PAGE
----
Subtype1 (normal bone turnover) was found in 67 (5.5% of the total cohort) subjects: in 39 patients with fractures (4.6% among all fractures), including 11 with HF (2.4% of all HFs), and in 28 patients without fractures (7.4% among the non-fractured). In subjects with subtype 1, compared to the rest of the cohort, risk of HF (but not other nonvertebral fractures) was 2.3 times lower (inverse association: OR 0.43, Table 1), and receiver operating characteristic (ROC) curve analysis showed the area under the curve (AUC) value of 0.7837 (75% sensitivity, 67.6% specificity and 71.6% accuracy). Interestingly, P1NP>62 µg/L (treatment target for anabolic therapy/ teriparatide) and normal serum bCTX (<0.250 μg/L) was observed in total only in 9 (0.74%) patients, including 5(1.3%) without fracture, 3(0.76%) with non-HF and 1(0.22%) subject with a HF; 8 of these 9 patients (including all 4 with fractures) have been receiving antiresorptive medications.
Subtypes2A and 2B (low P1NP and normal bCTX) were observed in 201(16.4%) patients: in 64 with HF (14.2% of all HFs), 66 with non-HF (16.6% among the non-HFs) and in 71without fracture (18.9% of all non-fractured). Among 57subjects with subtype 2B (an imbalance between bone formation and resorption) 44(77.2%) patients presented with fractures, including 26 with HF. There was no significant difference between subjects with subtype 2A and subtype1 in prevalence of HFs (p=0.155) or non-HFs (p=0.300), whereas in patients with subtype 2B the risk of any fracture was 3.3 times higher (OR 3.3, 95% CI 1.45-7.61, p=0.004) and risk of HF was 4.3 times higher (OR 4.3, 95% CI 1.73-10.68, p=0.001) than in subjects with subtype1. After adjustment for age and gender, compared to the rest of the cohort, patients with subtype 1 and subtype 2A did not show significant association with presence of nonvertebral fractures, while subjects with subtype 2B, had 2.1-fold increased risk of HF (OR 2.12, 95% CI 1.00-4.53, p=0.050; AUC value 0.7821, 76.7% sensitivity, 66.0% specificity and 71.8% accuracy). In other words, despite low/normal levels of both BTMs contrasting association with fracture prevalence were related to the inadequate formation /resorption balance.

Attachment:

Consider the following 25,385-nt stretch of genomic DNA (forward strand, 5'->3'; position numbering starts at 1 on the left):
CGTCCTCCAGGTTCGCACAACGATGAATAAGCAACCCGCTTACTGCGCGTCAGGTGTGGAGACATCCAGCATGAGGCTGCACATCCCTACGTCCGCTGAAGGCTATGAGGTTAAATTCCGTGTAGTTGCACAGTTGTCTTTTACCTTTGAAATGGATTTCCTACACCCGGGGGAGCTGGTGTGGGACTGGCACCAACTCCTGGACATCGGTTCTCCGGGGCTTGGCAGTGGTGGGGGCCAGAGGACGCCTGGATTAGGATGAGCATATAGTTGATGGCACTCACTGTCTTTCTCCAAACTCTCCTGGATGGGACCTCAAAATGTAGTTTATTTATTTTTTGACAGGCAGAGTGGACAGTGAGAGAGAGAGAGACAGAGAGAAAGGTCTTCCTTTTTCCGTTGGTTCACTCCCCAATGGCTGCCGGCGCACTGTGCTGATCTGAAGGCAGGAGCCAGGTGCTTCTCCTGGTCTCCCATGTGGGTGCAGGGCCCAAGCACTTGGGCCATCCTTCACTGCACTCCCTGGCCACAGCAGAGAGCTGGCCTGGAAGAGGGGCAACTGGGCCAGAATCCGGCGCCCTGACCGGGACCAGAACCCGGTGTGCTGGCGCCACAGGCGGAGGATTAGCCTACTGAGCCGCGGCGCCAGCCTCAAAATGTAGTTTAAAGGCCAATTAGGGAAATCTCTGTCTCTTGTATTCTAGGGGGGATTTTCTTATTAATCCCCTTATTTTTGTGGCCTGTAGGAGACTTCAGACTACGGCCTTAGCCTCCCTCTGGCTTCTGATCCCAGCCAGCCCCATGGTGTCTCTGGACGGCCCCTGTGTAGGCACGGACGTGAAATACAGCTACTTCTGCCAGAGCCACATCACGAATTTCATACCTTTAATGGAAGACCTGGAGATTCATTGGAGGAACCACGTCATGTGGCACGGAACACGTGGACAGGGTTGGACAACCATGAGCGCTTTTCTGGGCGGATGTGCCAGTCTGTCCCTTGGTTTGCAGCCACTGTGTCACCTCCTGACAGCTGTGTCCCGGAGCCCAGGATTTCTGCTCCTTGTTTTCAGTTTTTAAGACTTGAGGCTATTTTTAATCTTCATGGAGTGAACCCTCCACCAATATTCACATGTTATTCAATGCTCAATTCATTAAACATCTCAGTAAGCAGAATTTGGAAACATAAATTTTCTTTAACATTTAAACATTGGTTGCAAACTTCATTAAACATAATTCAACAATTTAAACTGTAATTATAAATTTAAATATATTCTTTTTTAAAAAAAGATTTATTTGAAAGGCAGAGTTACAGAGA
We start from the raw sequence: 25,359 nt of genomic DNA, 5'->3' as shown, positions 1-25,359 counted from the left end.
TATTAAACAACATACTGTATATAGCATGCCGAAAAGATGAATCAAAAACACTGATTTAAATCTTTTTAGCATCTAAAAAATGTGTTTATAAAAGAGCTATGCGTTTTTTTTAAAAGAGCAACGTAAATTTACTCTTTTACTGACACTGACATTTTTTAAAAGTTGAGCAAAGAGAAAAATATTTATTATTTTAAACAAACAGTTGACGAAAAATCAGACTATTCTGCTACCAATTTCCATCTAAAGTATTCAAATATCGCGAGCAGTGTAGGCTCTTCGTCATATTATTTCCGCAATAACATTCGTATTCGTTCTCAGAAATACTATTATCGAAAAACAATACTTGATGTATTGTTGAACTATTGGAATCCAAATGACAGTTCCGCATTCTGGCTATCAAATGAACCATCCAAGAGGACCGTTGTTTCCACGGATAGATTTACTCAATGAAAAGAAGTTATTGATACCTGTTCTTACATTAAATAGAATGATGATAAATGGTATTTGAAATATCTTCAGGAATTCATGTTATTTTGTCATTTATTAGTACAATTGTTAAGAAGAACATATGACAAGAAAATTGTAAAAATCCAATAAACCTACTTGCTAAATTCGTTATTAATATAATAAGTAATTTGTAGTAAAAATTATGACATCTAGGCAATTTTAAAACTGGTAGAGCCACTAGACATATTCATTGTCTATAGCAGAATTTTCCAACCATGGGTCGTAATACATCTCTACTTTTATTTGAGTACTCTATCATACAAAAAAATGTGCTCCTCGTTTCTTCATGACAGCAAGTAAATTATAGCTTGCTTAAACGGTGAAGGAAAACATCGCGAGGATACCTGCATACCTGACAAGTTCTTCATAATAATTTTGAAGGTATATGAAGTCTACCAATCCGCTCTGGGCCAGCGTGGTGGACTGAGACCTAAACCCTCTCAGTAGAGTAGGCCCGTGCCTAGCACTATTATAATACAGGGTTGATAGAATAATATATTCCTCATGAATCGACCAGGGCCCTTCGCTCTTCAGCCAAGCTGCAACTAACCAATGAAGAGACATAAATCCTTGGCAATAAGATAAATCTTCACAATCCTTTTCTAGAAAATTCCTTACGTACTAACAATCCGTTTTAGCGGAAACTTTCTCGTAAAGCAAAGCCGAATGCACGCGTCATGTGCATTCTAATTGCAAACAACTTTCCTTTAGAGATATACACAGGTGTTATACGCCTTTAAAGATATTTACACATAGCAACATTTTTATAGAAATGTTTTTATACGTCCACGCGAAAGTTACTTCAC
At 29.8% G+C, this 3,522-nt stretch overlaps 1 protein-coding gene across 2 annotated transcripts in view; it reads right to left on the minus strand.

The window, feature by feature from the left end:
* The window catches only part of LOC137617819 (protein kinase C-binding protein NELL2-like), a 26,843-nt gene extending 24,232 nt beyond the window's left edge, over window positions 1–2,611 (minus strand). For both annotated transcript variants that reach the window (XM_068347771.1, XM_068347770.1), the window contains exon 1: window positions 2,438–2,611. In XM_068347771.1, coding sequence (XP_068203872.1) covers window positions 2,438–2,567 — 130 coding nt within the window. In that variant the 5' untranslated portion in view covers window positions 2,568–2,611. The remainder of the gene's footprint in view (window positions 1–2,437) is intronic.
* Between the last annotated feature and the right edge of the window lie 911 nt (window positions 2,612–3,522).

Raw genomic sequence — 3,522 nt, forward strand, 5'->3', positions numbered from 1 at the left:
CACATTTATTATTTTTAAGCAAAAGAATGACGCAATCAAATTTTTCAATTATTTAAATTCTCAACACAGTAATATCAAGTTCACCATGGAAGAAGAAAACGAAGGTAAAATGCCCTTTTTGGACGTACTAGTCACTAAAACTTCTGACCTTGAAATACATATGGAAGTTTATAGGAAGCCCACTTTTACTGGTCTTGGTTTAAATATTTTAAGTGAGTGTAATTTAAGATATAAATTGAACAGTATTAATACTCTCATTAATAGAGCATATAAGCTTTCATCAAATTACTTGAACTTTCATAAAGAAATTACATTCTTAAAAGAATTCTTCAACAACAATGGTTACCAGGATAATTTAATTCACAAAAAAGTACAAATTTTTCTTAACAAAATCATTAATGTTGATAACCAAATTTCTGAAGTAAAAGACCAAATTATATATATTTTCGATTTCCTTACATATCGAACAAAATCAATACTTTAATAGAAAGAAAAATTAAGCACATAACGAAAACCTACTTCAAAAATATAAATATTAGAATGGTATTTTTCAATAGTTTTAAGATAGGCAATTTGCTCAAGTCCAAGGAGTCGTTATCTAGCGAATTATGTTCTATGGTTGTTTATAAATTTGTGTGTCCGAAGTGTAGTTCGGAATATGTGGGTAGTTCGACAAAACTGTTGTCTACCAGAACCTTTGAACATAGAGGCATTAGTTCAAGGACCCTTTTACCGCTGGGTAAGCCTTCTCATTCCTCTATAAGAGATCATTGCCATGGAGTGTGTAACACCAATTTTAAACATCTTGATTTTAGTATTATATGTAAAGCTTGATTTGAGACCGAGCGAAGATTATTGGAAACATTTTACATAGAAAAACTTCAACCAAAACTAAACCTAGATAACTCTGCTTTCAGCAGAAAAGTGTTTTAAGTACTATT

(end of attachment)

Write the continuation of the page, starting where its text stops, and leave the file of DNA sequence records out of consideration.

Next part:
Subtype3 (low P1NP and elevated bCTX) accounted for 272(22.2%) patients in the total cohort, including 137 with HF (30.4% among all HFs), 74 with non-HF (18.7% among the non-HFs) and in 61patients without fractures (16.2% among the non-fractured). Compared to the rest of the cohort (adjusted for age and gender), patients with subtype3 had a 1.5-fold increased risk for any fracture (OR 1.45, 95%CI 1.04- 2.01, p=0.027) and 1.8-fold increased risk for HF (OR 1.77, 95%CI 1.21- 2.58, p=0.003) with AUC values of 0.6920 and 0.7852, respectively.
Subtypes 4A and 4B (high bone turnover) were found in 683 (55.8%) patients, and in 272 (39.8%) of them the P1NP level was >62μg/L. The subtype 4B (bone resorption predominating the formation) demonstrated 295 subjects (24.1% of the total cohort), including 137 with HF (30.4% among the HFs), 97 with non-HF (24.5% among the non-HFs) and 61 without fractures (16.2% among the non-fractured). When compared to the rest of the cohort and adjusted for age and gender, subtype 4B was a significant indicator of presence of both HF (OR 1.78, 95%CI 1.1.21-2.62, p=0.003; AUC value 0.7853) or non-HF (OR 1.64, 95%CI 1.14-2.36, p=0.008; AUC value 0.6172). Comparison of subtypes 4A and 4B showed that in the latter odds ratio (OR) for presence of HF was 2.4-fold higher (OR 2.41, 95%CI 1.74-3.40, p=0.000) and for any fracture 2.6-fold higher (OR 2.55, 95%CI 1.78-3.67, p=0.000).
Schematic presentation of principles of classification of bone turnover marker status and the prevalence (%) of each subtype among hospitalised orthogeriatric patients. In subtypes 2A and 4A the ratio P1NP/bCTX >100.0, while in subtypes 2B and 4B the ratio P1NP/bCTX <100.0. The proportion (%) of patients with each subtype among all subjects admitted with a hip or non-hip fracture and without a fracture is shown in geometrical figures. Abbreviations: P1NP, N-terminal propeptide of type I procollagen; bCTX, C-terminal βcross-linked telopeptide of type I collagen; HF, hip fracture; non-FH, other non-vertebral fracture.(Click on the image to enlarge.)
Discriminative value of bone turnover status for non-vertebral fracture presence/prediction
The asterisk (*) on the subtypes 1 and 2A indicates comparison with the rest of the cohort. For all other subtypes comparison was made with combined data for subtypes 1 and 2A.
Abbreviations: P1NP, N-terminal propeptide of type I procollagen; β-CTX, C-terminal βcross-linked telopeptide of type I collagen; HF, hip fracture; OR, odds ratio; AUC, area under the receiver operating characteristic curve; CI, confidence interval; PPV, positive predictive value; NPV, negative predictive value.